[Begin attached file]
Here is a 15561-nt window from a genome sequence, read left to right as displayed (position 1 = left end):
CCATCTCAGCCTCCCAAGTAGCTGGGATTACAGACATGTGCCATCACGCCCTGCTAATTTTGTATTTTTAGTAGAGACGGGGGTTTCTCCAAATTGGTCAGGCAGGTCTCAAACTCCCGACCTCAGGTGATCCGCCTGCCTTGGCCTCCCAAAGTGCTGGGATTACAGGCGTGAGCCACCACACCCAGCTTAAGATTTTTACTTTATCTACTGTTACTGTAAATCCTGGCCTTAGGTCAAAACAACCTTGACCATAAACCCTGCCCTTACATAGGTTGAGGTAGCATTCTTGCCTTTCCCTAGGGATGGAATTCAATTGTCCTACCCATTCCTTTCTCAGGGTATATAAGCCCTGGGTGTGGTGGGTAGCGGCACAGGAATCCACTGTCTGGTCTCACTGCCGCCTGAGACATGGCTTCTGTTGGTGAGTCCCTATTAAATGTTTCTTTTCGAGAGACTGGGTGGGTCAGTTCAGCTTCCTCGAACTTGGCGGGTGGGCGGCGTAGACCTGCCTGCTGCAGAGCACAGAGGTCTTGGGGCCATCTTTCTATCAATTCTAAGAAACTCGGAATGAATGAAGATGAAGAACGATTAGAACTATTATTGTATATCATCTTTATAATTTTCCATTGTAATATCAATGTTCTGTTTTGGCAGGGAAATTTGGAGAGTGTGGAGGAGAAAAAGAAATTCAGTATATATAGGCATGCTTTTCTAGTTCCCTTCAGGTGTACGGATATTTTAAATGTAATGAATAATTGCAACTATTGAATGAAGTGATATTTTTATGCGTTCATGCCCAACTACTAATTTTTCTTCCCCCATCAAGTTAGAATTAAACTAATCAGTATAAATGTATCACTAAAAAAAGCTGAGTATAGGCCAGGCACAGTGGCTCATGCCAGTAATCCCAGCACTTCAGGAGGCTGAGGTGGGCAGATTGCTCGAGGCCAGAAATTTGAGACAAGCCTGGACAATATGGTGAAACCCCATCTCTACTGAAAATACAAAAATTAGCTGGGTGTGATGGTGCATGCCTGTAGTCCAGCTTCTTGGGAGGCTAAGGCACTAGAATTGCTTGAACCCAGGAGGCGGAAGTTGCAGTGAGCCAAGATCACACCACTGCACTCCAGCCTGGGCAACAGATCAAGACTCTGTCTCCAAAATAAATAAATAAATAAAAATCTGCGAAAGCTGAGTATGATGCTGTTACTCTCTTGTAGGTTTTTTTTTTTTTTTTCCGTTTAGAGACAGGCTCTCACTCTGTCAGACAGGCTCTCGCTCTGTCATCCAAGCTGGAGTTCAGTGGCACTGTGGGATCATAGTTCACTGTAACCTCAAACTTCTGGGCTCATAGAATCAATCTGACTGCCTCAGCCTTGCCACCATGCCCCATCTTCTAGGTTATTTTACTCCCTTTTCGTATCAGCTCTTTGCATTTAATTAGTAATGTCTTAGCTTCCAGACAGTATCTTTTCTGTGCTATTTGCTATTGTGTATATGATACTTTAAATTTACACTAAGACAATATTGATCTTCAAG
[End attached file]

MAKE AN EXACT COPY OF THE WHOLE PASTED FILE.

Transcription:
Here is a 15561-nt window from a genome sequence, read left to right as displayed (position 1 = left end):
CCATCTCAGCCTCCCAAGTAGCTGGGATTACAGACATGTGCCATCACGCCCTGCTAATTTTGTATTTTTAGTAGAGACGGGGGTTTCTCCAAATTGGTCAGGCAGGTCTCAAACTCCCGACCTCAGGTGATCCGCCTGCCTTGGCCTCCCAAAGTGCTGGGATTACAGGCGTGAGCCACCACACCCAGCTTAAGATTTTTACTTTATCTACTGTTACTGTAAATCCTGGCCTTAGGTCAAAACAACCTTGACCATAAACCCTGCCCTTACATAGGTTGAGGTAGCATTCTTGCCTTTCCCTAGGGATGGAATTCAATTGTCCTACCCATTCCTTTCTCAGGGTATATAAGCCCTGGGTGTGGTGGGTAGCGGCACAGGAATCCACTGTCTGGTCTCACTGCCGCCTGAGACATGGCTTCTGTTGGTGAGTCCCTATTAAATGTTTCTTTTCGAGAGACTGGGTGGGTCAGTTCAGCTTCCTCGAACTTGGCGGGTGGGCGGCGTAGACCTGCCTGCTGCAGAGCACAGAGGTCTTGGGGCCATCTTTCTATCAATTCTAAGAAACTCGGAATGAATGAAGATGAAGAACGATTAGAACTATTATTGTATATCATCTTTATAATTTTCCATTGTAATATCAATGTTCTGTTTTGGCAGGGAAATTTGGAGAGTGTGGAGGAGAAAAAGAAATTCAGTATATATAGGCATGCTTTTCTAGTTCCCTTCAGGTGTACGGATATTTTAAATGTAATGAATAATTGCAACTATTGAATGAAGTGATATTTTTATGCGTTCATGCCCAACTACTAATTTTTCTTCCCCCATCAAGTTAGAATTAAACTAATCAGTATAAATGTATCACTAAAAAAAGCTGAGTATAGGCCAGGCACAGTGGCTCATGCCAGTAATCCCAGCACTTCAGGAGGCTGAGGTGGGCAGATTGCTCGAGGCCAGAAATTTGAGACAAGCCTGGACAATATGGTGAAACCCCATCTCTACTGAAAATACAAAAATTAGCTGGGTGTGATGGTGCATGCCTGTAGTCCAGCTTCTTGGGAGGCTAAGGCACTAGAATTGCTTGAACCCAGGAGGCGGAAGTTGCAGTGAGCCAAGATCACACCACTGCACTCCAGCCTGGGCAACAGATCAAGACTCTGTCTCCAAAATAAATAAATAAATAAAAATCTGCGAAAGCTGAGTATGATGCTGTTACTCTCTTGTAGGTTTTTTTTTTTTTTTTCCGTTTAGAGACAGGCTCTCACTCTGTCAGACAGGCTCTCGCTCTGTCATCCAAGCTGGAGTTCAGTGGCACTGTGGGATCATAGTTCACTGTAACCTCAAACTTCTGGGCTCATAGAATCAATCTGACTGCCTCAGCCTTGCCACCATGCCCCATCTTCTAGGTTATTTTACTCCCTTTTCGTATCAGCTCTTTGCATTTAATTAGTAATGTCTTAGCTTCCAGACAGTATCTTTTCTGTGCTATTTGCTATTGTGTATATGATACTTTAAATTTACACTAAGACAATATTGATCTTCAAG